On May 31, U.S. President George W. Bush dismissed the human rights report as “absurd” for its harsh criticism of U.S. treatment of terrorist suspects at Guantanamo Bay, Cuba, saying the allegations were made by prisoners “who hate America.” “It’s an absurd allegation. The United States is a country that promotes freedom around the world,” Bush said of the Amnesty International report.

William F. Schulz, executive director of Amnesty International USA, defended the report, saying, “What is ‘absurd’ is President Bush’s attempt to deny the deliberate policies of his administration.” and “What is ‘absurd’ and indeed outrageous is the Bush administration’s failure to undertake a full independent investigation”. Irene Khan also responded saying, “The administration’s response has been that our report is absurd, that our allegations have no basis, and our answer is very simple: if that is so, open up these detention centres, allow us and others to visit them.”

And, on Friday, the U.S. military released the results of their investigation and confirmed that in 5 separate incidents, American guards at the Guantánamo Bay prison “mishandled” the Islamic holy book. However, they stress that guards were usually “respectful” of the Qur’an. One incident involved splashing a Koran with urine by urinating near an air vent while others involved kicking, stepping on and writing in Qur’ans.

Brigadier-General Jay Hood, the commander of the jail, looked into the allegations, published and then retracted by Newsweek, that American personnel flushed a Qur’an down a toilet. He said that the inquiry did not find any evidence supporting this particular allegation. “The inquiry found no credible evidence that a member of the Joint Task Force at Guantanamo Bay ever flushed a Qur’an down a toilet. This matter is considered closed.”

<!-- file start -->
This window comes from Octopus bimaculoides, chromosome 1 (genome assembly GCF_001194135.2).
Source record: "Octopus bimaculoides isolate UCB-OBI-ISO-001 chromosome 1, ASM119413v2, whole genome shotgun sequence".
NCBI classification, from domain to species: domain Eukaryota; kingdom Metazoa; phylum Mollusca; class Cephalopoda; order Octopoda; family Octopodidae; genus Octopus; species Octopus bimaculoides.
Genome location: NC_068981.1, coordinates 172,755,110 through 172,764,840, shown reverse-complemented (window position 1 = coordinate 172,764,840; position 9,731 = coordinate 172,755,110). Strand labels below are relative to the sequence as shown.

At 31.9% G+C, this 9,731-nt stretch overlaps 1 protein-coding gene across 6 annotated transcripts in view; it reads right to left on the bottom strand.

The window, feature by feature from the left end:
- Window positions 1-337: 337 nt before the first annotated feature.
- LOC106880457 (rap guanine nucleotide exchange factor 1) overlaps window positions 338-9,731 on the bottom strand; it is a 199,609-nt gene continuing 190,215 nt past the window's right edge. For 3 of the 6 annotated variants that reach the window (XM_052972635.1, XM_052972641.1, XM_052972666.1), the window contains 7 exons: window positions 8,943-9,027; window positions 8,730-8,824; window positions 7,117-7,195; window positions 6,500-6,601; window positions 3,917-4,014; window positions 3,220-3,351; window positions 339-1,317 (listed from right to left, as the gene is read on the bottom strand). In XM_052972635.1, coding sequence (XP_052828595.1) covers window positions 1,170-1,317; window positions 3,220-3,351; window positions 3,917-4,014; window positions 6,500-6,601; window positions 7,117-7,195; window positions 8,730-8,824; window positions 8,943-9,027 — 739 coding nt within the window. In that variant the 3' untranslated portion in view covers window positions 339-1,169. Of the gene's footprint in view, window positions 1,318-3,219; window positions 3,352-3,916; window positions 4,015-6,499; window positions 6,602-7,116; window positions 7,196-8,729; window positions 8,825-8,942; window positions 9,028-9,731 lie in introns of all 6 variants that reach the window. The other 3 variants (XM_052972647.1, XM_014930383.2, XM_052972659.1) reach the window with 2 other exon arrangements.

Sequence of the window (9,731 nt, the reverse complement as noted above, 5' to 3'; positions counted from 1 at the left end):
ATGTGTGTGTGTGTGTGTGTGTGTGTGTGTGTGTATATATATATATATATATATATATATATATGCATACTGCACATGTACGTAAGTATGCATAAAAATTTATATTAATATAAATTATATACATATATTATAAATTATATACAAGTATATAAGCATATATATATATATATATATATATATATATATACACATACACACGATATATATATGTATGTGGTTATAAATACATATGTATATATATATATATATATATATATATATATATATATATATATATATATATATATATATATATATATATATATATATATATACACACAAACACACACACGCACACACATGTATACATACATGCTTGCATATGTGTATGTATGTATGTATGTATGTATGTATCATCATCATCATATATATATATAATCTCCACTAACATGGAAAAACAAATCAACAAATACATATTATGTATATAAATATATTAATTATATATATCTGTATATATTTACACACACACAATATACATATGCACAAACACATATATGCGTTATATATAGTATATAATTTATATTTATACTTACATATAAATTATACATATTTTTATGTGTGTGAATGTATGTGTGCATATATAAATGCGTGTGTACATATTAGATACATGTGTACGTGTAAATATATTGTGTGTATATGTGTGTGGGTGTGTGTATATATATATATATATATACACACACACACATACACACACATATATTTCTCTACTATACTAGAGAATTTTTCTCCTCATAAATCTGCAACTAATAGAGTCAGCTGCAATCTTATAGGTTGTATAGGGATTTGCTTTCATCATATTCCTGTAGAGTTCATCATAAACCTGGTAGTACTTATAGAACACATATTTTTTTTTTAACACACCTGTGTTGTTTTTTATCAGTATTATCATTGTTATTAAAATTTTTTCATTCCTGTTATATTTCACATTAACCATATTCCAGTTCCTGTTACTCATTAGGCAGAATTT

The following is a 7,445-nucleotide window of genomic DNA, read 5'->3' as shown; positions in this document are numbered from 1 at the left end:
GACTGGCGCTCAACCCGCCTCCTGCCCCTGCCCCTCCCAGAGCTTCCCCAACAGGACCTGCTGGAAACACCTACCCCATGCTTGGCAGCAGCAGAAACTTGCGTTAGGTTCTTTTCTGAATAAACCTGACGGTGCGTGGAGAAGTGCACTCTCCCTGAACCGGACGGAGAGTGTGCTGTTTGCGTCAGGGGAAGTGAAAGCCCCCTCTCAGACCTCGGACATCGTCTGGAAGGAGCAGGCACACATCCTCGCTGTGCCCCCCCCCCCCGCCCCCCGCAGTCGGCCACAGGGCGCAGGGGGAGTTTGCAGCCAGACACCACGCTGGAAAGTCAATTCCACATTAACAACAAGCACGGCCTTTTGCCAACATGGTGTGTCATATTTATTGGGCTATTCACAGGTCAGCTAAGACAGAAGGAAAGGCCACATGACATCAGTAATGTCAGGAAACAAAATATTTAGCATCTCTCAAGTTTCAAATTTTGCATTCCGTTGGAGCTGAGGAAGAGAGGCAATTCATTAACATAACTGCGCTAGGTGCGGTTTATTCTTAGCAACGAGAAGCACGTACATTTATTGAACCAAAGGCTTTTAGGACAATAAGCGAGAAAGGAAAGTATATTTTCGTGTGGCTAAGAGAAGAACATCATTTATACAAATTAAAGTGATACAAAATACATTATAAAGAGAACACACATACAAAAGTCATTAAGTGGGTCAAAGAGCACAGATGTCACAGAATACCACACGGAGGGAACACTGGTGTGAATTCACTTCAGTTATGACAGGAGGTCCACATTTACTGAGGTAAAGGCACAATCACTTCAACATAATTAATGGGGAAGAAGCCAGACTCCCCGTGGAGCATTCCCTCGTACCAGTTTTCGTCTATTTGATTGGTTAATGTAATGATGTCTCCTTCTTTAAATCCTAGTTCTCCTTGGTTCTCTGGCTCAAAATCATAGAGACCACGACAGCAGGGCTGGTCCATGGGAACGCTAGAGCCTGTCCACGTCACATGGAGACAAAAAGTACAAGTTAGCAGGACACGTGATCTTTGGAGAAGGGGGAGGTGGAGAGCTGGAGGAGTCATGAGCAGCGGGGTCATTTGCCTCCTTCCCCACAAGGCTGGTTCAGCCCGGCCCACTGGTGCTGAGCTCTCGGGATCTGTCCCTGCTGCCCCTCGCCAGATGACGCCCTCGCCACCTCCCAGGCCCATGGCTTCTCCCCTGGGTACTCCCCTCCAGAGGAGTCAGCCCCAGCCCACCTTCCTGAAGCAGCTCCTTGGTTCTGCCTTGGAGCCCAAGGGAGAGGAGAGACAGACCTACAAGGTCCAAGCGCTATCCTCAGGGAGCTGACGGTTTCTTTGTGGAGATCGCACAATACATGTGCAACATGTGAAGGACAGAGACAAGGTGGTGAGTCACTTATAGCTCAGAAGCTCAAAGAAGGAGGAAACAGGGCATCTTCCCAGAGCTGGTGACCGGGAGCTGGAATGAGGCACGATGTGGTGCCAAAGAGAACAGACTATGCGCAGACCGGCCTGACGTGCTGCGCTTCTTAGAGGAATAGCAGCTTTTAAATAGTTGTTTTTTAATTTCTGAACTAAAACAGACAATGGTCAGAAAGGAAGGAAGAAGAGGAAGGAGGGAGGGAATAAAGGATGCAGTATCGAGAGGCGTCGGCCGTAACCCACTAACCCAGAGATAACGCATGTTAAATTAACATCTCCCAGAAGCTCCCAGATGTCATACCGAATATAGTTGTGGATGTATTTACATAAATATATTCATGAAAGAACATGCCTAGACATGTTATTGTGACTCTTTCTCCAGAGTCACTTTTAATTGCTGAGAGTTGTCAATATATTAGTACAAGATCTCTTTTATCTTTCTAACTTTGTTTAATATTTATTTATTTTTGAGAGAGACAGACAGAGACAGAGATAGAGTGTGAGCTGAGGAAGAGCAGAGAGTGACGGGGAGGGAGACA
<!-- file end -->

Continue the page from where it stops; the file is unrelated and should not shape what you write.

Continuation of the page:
Finding The Right Contractor Or Home Improvement Professional To Do The Job

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By Low Jeremy

Whether you are replacing a roof or adding a room, one of the most important things to consider at the early stages of a home improvement project is to find who will work to get the job done. Most people hire a contractor that worked for them in the past or completed a good job for friends or neighbors. But what if it is your first time to take this step and you don’t have anyone to ask for reference? Here are the things you should consider what you are finding the right contractor:

Ask friends and neighbors. Assuming that you, your friends, and neighbors haven’t hired a contractor in their lifetime, they probably know someone who have been there before. Start your search there. Get references from anyone you know. With few questions from people around you, you can find the one that fits to your need. Word of mouth is still best if you are finding the right contractor.